Carl Levin dead – Longest-serving Michigan Senator known for grilling top CEOs dies aged 87 after lung cancer battle

FORMER US senator Carl Levin has died. 

He was 87-years-old and was Michigan’s longest-serving congressman who earned esteem for taking on American corporate greed.

“He had a penchant for seeing the world through the eyes of people who struggled against injustice and was called to hold our democratic institutions accountable to everyone – first as a student activist, then as a young defense attorney, Detroit City Council member, and U.S. Senator,” a statement released by both Levin’s family and the Levin Center at Wayne State University reads.

The Democrat’s cause of death wasn’t mentioned in the announcement, but he had mentioned in March that he had lung cancer, a family spokesman told the New York Times.

Levin served in Congress as Michigan's only Jewish senator from being elected in 1978 and then retiring in 2015.

A year after retiring from Congress in 2015, the former politician enjoyed the unveiling of a photo of the USS Carl M. Levin during a ceremony in Detroit

His older brother was longtime U.S. Rep. Sander “Sandy” Levin who also was known for his liberal positions.

Their parents were also involved in public service with their dad serving on the Michigan Corrections Commission and their mother volunteering for a Jewish organization.

The Harvard-grad who once worked as a cab driver before becoming a civil rights attorney, garnered respect while serving as the chairman of the Permanent Subcommittee on Investigations. 

He was also a staunch supporter of the auto industry, who checked the powers of some corporate C.E.O.s for utilizing tax havens along with backing gun control initiatives and advancing stem-cell research. 

Levin stood in the way of former President Ronald Reagan’s attempt to increase nuclear weapons, arguing at the time that doing so stripped the military of its reliance on conventional weapons.

He also condemned President George W. Bush’s administration for its handling of the Iraq conflict saying at the time he had “written the book on how to mismanage a war.”

Back in 2013, former President Barack Obama regarded Levin as someone who outworked anybody else ‘to bring manufacturing jobs back to our shores, close unfair tax loopholes and ensure that everyone plays by the same set of rules,” according to The Associated Press.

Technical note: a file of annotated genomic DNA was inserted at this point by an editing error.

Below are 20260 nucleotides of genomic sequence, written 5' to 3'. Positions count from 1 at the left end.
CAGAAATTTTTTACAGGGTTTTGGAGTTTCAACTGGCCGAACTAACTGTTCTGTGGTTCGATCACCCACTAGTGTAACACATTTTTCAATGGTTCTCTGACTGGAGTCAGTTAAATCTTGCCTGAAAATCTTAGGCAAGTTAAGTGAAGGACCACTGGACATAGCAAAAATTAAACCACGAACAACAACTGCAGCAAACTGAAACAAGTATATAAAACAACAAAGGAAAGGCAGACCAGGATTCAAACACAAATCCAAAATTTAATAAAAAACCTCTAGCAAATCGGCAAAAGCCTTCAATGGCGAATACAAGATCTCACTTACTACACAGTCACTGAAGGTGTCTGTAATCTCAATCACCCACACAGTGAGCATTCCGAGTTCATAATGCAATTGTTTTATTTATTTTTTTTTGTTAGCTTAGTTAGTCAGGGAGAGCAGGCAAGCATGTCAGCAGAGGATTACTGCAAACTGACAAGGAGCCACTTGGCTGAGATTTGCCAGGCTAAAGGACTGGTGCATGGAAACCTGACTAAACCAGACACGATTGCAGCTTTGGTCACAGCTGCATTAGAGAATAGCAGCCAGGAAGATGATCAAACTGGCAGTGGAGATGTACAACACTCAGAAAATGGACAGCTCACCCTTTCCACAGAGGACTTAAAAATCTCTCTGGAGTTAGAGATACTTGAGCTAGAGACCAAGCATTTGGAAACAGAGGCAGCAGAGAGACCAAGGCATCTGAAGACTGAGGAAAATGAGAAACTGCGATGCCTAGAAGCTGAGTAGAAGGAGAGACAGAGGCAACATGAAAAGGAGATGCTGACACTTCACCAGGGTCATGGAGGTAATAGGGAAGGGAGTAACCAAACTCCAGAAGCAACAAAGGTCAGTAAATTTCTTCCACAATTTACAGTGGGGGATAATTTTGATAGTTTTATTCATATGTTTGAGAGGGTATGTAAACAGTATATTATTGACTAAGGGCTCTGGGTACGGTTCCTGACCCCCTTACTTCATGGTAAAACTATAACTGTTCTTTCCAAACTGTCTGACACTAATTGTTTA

“If you’ve ever worn the uniform, worked a shift on an assembly line, or sacrificed to make ends meet, then you’ve had a voice and a vote in Sen. Carl Levin,” Obama said.

“He’s just a very decent person,” Democratic Sen. Jack Reed of Rhode Island, who served on Senate Armed Services Committee which was once chaired by Levin, said in 2008. 

“He’s unpretentious, unassuming. He never forgets that what we’re doing is enmeshed with the lives of the people he represents.”

He managed to reach not only bipartisanship across the aisle, but also gain respect from his conservative peers.

The late-Republican Sen. John Warner, who also worked closely with Levin on the Armed Services Committee said: “We’ve always had a very trusting and respectful relationship.

“We do not try to pull surprises on each other. The security of the nation and the welfare of the armed services come first.”

Michigan Gov. Gretchen Whitmer regarded Levin as “champion for Michigan.”

“Carl paved the way for a safer planet, helped pass several nuclear weapons and missile treaties, and spoke out courageously against entering the war in Iraq,” according to a statement.

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His nephew Rep. Andy Levin, who serves parts of suburban Detroit remembered the man for his commitment to both duty and decency.

“Carl Levin personified integrity and the notion of putting the public good above self-interest,” Andy Levin said. 

He also characterized his uncle as “the very picture of sober purpose and rectitude. 

“In truth, he wasn’t unfun. In fact, he often pierced tense situations with self-deprecating humor, and he privately shared incisive observations about others with staff and colleagues.”


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